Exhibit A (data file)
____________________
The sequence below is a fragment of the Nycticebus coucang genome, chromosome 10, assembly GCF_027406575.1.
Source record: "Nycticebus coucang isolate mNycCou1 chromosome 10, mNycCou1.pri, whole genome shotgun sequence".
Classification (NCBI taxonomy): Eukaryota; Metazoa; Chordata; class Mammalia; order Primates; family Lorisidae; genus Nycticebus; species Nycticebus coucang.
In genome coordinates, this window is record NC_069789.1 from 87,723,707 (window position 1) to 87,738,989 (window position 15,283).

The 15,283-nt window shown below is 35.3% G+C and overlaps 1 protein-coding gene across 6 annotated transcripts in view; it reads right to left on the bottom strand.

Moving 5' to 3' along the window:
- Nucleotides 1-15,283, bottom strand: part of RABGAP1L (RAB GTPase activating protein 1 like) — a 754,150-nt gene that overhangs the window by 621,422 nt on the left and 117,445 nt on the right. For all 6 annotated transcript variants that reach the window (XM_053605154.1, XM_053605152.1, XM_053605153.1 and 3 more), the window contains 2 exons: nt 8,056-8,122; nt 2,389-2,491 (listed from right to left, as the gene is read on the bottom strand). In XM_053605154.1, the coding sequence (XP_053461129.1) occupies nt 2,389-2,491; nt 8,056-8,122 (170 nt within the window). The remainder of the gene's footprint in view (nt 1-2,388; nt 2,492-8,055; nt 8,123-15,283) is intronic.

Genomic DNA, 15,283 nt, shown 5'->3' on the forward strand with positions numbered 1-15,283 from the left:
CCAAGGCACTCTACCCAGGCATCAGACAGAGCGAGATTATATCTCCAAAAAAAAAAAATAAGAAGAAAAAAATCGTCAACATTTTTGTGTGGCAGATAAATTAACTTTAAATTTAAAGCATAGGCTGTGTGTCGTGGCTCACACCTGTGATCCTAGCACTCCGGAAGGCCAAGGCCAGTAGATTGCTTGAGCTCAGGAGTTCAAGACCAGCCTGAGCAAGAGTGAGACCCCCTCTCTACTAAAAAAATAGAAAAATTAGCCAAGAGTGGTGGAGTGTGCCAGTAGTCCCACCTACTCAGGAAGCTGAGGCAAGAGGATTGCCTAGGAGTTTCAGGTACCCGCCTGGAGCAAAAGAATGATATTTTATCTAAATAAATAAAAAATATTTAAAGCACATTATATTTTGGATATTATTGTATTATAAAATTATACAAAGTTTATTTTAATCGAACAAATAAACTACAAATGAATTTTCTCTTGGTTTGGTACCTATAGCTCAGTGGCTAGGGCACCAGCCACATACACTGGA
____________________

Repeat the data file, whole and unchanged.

The sequence below is a fragment of the Nycticebus coucang genome, chromosome 10, assembly GCF_027406575.1.
Source record: "Nycticebus coucang isolate mNycCou1 chromosome 10, mNycCou1.pri, whole genome shotgun sequence".
Classification (NCBI taxonomy): Eukaryota; Metazoa; Chordata; class Mammalia; order Primates; family Lorisidae; genus Nycticebus; species Nycticebus coucang.
In genome coordinates, this window is record NC_069789.1 from 87,723,707 (window position 1) to 87,738,989 (window position 15,283).

The 15,283-nt window shown below is 35.3% G+C and overlaps 1 protein-coding gene across 6 annotated transcripts in view; it reads right to left on the bottom strand.

Moving 5' to 3' along the window:
- Nucleotides 1-15,283, bottom strand: part of RABGAP1L (RAB GTPase activating protein 1 like) — a 754,150-nt gene that overhangs the window by 621,422 nt on the left and 117,445 nt on the right. For all 6 annotated transcript variants that reach the window (XM_053605154.1, XM_053605152.1, XM_053605153.1 and 3 more), the window contains 2 exons: nt 8,056-8,122; nt 2,389-2,491 (listed from right to left, as the gene is read on the bottom strand). In XM_053605154.1, the coding sequence (XP_053461129.1) occupies nt 2,389-2,491; nt 8,056-8,122 (170 nt within the window). The remainder of the gene's footprint in view (nt 1-2,388; nt 2,492-8,055; nt 8,123-15,283) is intronic.

Genomic DNA, 15,283 nt, shown 5'->3' on the forward strand with positions numbered 1-15,283 from the left:
CCAAGGCACTCTACCCAGGCATCAGACAGAGCGAGATTATATCTCCAAAAAAAAAAAATAAGAAGAAAAAAATCGTCAACATTTTTGTGTGGCAGATAAATTAACTTTAAATTTAAAGCATAGGCTGTGTGTCGTGGCTCACACCTGTGATCCTAGCACTCCGGAAGGCCAAGGCCAGTAGATTGCTTGAGCTCAGGAGTTCAAGACCAGCCTGAGCAAGAGTGAGACCCCCTCTCTACTAAAAAAATAGAAAAATTAGCCAAGAGTGGTGGAGTGTGCCAGTAGTCCCACCTACTCAGGAAGCTGAGGCAAGAGGATTGCCTAGGAGTTTCAGGTACCCGCCTGGAGCAAAAGAATGATATTTTATCTAAATAAATAAAAAATATTTAAAGCACATTATATTTTGGATATTATTGTATTATAAAATTATACAAAGTTTATTTTAATCGAACAAATAAACTACAAATGAATTTTCTCTTGGTTTGGTACCTATAGCTCAGTGGCTAGGGCACCAGCCACATACACTGGA